FRANKFORT — The sponsor of a right-to-work law in Kentucky knew it had no chance of passing a House committee Thursday.
But that didn’t stop Rep. Jeff Hoover, R-Jamestown, the House Minority Leader, and several others from making their case before the House Labor and Industry Committee in a room filled to overflowing, mostly with union members who oppose the measure.
Such legislation prohibits unions from charging dues to nonunion employees at workplaces represented by unions. Proponents say it allows workers the voluntary choice of whether to join a union, but federal court rulings already prohibit compulsory union membership ― although nonunion members may still be assessed a fee to help pay union negotiating expenses.
Opponents of such legislation say it’s designed to destroy unions.
Hoover, Kentucky Chamber of Commerce chief David Adkisson, Greg Mourad, of the National Right to Work Committee, and others tried to persuade lawmakers the measure would mean more jobs for Kentucky. They repeatedly assured the committee the bill is not an antiunion measure.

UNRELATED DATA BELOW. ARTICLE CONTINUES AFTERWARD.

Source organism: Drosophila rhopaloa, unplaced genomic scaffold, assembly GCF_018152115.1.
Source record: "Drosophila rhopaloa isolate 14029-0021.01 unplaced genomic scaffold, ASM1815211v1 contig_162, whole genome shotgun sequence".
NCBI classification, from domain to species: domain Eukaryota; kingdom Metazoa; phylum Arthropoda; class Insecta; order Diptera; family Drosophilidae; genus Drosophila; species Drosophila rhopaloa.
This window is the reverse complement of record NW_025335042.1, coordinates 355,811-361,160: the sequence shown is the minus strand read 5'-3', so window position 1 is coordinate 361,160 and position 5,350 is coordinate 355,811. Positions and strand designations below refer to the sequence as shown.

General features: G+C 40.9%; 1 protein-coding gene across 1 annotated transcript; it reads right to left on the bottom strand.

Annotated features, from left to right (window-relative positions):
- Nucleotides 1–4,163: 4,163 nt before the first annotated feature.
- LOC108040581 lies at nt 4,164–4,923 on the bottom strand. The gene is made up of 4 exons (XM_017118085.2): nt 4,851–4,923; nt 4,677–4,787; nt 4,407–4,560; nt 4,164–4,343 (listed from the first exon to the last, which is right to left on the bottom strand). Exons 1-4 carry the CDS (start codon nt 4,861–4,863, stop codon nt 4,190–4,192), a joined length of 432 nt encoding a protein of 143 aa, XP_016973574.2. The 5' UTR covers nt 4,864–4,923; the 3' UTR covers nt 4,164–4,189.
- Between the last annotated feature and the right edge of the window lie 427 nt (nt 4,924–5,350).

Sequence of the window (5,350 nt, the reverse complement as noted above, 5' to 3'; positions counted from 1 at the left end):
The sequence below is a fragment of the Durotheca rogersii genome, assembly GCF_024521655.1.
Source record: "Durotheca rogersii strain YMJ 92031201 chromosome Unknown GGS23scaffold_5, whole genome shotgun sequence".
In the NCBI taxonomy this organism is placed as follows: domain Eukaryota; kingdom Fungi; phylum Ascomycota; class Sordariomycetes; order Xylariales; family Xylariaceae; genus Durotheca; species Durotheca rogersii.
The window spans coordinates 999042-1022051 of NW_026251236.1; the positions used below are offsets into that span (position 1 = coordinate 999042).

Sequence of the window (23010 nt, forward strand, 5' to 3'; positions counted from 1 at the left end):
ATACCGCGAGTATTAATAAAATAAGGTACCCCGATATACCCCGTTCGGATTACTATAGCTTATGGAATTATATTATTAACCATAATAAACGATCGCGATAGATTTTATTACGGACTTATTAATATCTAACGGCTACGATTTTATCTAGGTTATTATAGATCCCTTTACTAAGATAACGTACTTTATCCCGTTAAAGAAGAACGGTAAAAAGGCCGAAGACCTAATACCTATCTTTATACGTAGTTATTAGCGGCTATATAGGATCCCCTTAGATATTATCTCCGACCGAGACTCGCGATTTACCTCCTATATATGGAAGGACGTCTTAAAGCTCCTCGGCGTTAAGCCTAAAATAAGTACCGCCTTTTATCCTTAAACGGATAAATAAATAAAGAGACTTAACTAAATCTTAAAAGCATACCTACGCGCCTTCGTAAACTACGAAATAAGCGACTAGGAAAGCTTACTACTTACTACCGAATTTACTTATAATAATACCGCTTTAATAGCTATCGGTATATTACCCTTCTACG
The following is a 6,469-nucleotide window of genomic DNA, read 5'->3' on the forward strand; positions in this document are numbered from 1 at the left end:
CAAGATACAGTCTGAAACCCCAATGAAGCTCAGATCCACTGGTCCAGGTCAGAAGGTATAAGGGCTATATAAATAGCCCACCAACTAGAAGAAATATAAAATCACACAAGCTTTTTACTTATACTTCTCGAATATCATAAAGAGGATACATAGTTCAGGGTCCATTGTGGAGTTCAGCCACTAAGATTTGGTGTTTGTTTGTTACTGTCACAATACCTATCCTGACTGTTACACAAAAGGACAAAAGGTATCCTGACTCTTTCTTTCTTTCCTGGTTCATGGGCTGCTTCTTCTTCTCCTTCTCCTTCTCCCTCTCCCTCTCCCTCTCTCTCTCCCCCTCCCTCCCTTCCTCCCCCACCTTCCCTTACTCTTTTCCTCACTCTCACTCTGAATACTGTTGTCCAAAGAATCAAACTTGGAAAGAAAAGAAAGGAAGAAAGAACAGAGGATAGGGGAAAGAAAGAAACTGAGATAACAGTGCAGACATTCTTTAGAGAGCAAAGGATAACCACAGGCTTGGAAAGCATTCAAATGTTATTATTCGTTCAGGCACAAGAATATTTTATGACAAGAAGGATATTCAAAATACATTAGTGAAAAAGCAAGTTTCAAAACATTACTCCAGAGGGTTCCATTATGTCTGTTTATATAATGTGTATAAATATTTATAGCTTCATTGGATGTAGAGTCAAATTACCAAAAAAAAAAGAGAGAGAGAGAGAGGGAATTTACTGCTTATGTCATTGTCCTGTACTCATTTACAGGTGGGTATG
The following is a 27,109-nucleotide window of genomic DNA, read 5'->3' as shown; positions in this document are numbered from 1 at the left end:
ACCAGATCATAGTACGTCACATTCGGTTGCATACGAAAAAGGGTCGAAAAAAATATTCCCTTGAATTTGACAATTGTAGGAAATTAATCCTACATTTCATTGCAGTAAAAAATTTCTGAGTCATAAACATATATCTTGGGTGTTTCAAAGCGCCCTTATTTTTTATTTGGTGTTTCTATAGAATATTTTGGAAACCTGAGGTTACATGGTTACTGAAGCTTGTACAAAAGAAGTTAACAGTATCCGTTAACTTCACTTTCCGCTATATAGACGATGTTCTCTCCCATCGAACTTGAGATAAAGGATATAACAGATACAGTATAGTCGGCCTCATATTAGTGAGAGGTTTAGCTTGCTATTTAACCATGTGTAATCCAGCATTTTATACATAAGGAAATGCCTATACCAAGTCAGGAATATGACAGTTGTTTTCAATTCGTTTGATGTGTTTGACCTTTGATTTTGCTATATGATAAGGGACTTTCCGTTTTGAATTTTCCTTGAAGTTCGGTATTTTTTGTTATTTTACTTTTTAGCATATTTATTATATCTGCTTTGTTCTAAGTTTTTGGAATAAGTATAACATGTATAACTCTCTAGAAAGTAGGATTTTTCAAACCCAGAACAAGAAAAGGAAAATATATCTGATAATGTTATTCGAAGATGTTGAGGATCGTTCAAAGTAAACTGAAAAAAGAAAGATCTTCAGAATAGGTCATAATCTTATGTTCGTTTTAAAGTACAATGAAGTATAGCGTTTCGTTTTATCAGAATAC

It didn’t work. The committee voted 15-4 against sending the bill out of committee, and two Republicans voted with the majority. Most took time to explain their votes in favor of collective bargaining, drawing applause from the union members.
“I am confident some will attempt to demonize myself and others that say this legislation is anti-union, but it’s not,” Hoover said. Adkisson said he is “absolutely convinced” Kentucky has lost out to other right-to-work states in recruiting manufacturers to the state.
They cited statistics from the U.S. Bureau of Labor and Department of Commerce which indicate Kentucky lags economically behind other states, including most of the 24 which have passed right-to-work laws.
Mourad said unions have “tyrannical power” to “compel an individual to join a private organization and support its goals.”